Out Cold: Extreme Weather on the way
by Sarah Fay Campbell
Winter is here. With a vengeance.
Below-freezing temperatures left frozen fountains Friday morning, and bonechilling cold is on its way. A low temperature of 14 degrees is forecast for Monday night/ Tuesday morning, and a low of 17 degrees for Tuesday night/Wednesday morning.
The days won't get much better. According to the National Weather Service forecast, temperatures will drop Sunday night and won't return to above freezing until Wednesday, when the temperature will climb to 41.
Today's forecast is for mostly sunny skies with a high in the mid 40s and five to 10 mph winds. It's a good day to enjoy some relative warmth before the cold snap - or to get your water pipes ready for it.
A small chance of rain is forecast for Sunday afternoon, and it could turn to snow overnight. If there is snow, it will probably stay around for a while, except in sunny areas. Monday's forecast high is 30 degrees, and Tuesday's is 29.
Cowetans got a taste of what is coming Friday morning, when there was a low of 22 degrees just before sunrise.
Forecasters at the National Weather Service office in Peachtree City are busy trying to determine the chance of snow Sunday night. Currently, there is a 30 percent chance of rain Sunday through around 1 a.m. Then there is a 'slight chance' of snow. Sunday's rains aren't expected to be heavy, said Mike Leary, meteorologist with the weather service.
With weather this cold, Coweta residents are advised to bring their pets inside, and to take precautions to avoid frozen water pipes.
Frozen pipes tend to become a problem at temperatures below 20 degrees. Chances of problems increase the longer the low temperatures remain.
Frozen pipes can be an inconvenience, but if things get bad enough for the pipes to burst, they can be disastrous, leading to interior flooding.
The most important - and easiest - way to avoid frozen pipes is to leave your faucets dripping slightly during the night when temperatures are expected to drop below 20. In extremely cold temperatures, this isn't always enough to keep the pipes from freezing, but it can keep them from bursting.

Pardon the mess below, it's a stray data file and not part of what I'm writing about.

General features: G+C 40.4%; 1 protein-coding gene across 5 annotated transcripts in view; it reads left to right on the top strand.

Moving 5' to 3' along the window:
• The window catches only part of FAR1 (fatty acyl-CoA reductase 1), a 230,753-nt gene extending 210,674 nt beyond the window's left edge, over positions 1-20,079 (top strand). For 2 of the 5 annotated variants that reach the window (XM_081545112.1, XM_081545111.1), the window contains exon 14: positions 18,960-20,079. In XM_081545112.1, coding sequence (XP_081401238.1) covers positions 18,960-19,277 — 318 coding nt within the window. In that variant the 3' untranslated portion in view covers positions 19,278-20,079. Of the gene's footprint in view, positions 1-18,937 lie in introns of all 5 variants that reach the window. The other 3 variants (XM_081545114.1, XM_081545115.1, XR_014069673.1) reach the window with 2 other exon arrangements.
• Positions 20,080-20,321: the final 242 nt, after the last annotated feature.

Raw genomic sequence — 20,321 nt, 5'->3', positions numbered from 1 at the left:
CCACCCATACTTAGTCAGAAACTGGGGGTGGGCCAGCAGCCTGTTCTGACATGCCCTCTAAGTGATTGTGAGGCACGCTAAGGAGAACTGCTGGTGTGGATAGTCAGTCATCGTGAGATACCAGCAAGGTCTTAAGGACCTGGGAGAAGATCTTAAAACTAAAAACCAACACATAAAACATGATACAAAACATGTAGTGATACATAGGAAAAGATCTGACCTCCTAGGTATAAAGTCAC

Outdoor faucets should be protected with some type of insulation, or they should be left dripping. There are foam caps specifically made for outdoor faucets.
Outdoor water pipes, as well as those in non-insulated crawl spaces and attics and those running along exterior walls, are the most susceptible to freezing.
Employees at Newnan's ACE Hardware have been selling a few items to help protect residents from frozen pipes. Owner David McMichael expects business to be busy today as people hear about the forecast.
There are plenty of products to help keep your pipes warm. They include the common foam pipe sleeves, which can simply be cut to size and slipped onto pipes, as well as rolls of insulation that can be wrapped around pipe, and even 'heat tape.' The heat tape is wrapped around pipes and is plugged into an electrical outlet in order to keep the pipes warm.
The heat tape is usually only needed for exposed outdoor pipes, said David Burnham of ACE.
In addition to leaving faucets dripping, closing any crawl space vents is a very important step, said McMichael. If you have a furnace or other heat producing device in your crawl space, closing off the vents so that cold wind isn't whipping around your pipes - usually does the trick.
But, then again, temperatures in Georgia usually don't stay so low for long.
Another easy and free way to keep your pipes warm is to open cabinet doors covering kitchen and bathroom pipes that allows the warm air inside the house to circulate around the pipes. And it might be a good idea to keep your furnace a few degrees warmer, if you normally keep the house cool at night.